Number of pregnant Americans with Zika jumps to 279

On May 20, the CDC announced that two Zika virus infection surveillance systems — U.S. Zika Pregnancy Registry and the Puerto Rico Zika Active Pregnancy Surveillance System — are monitoring 157 pregnant women in the states and 122 pregnant women in U.S. territories with laboratory evidence of Zika infection.

Prior to the announcement, the CDC reported there were 113 pregnant women with Zika in the U.S., according to The New York Times. The surge in cases is largely due to a change in reporting by the CDC. The agency is now including pregnant women with any laboratory evidence of possible Zika virus infection whether or not they experienced symptoms. Most of those infected with Zika are asymptomatic.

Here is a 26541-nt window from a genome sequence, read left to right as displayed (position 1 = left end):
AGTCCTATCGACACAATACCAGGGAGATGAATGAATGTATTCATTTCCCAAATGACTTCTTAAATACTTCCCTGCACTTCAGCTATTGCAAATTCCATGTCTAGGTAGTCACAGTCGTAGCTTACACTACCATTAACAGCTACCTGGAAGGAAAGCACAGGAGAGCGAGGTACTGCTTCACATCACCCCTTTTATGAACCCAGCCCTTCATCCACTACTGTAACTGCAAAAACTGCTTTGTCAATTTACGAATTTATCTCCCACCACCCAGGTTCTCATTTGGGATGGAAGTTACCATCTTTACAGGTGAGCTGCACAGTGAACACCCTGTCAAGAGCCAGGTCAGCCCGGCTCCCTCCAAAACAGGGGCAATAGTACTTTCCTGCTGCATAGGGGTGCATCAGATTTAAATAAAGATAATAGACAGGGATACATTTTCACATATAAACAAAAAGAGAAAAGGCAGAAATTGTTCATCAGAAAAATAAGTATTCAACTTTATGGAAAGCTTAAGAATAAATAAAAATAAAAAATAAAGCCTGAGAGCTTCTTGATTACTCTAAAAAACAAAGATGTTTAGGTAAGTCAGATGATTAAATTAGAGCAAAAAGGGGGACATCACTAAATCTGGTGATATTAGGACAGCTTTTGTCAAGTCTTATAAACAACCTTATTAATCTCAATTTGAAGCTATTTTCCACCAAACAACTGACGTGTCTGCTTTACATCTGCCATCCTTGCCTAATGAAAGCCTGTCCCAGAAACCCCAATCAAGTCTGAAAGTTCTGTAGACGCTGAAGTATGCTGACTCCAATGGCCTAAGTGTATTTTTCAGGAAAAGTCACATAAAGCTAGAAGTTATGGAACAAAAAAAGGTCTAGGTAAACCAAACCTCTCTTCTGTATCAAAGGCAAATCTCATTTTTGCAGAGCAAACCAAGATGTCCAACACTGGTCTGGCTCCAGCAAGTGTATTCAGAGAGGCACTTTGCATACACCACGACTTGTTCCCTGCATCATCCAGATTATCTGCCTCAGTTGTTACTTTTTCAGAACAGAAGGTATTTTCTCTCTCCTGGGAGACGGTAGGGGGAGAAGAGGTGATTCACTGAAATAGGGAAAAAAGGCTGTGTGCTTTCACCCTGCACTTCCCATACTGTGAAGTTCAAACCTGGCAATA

Margaret Honein, PhD, chief of the CDC's birth defects branch, told CNN the agency is aware of less than a dozen infected women experiencing adverse pregnancy outcomes like stillbirths, or infants born with congenital birth defects like microcephaly.

Dr. Honein said, "The CDC's top priority in the Zika response is protecting pregnant women and their fetuses."

Find out where Zika has been reported in the U.S. states as of May 20 here.

More articles on the Zika virus: 
Zika prevention education: Bill & Melinda Gates Foundation funds CDC, PAHO effort 
Scientists collaborate to form OpenZika, a project to find virus treatment 
Zika funds: Obama says $1.9B, Senate says $1.1B, House counters with $622.1M

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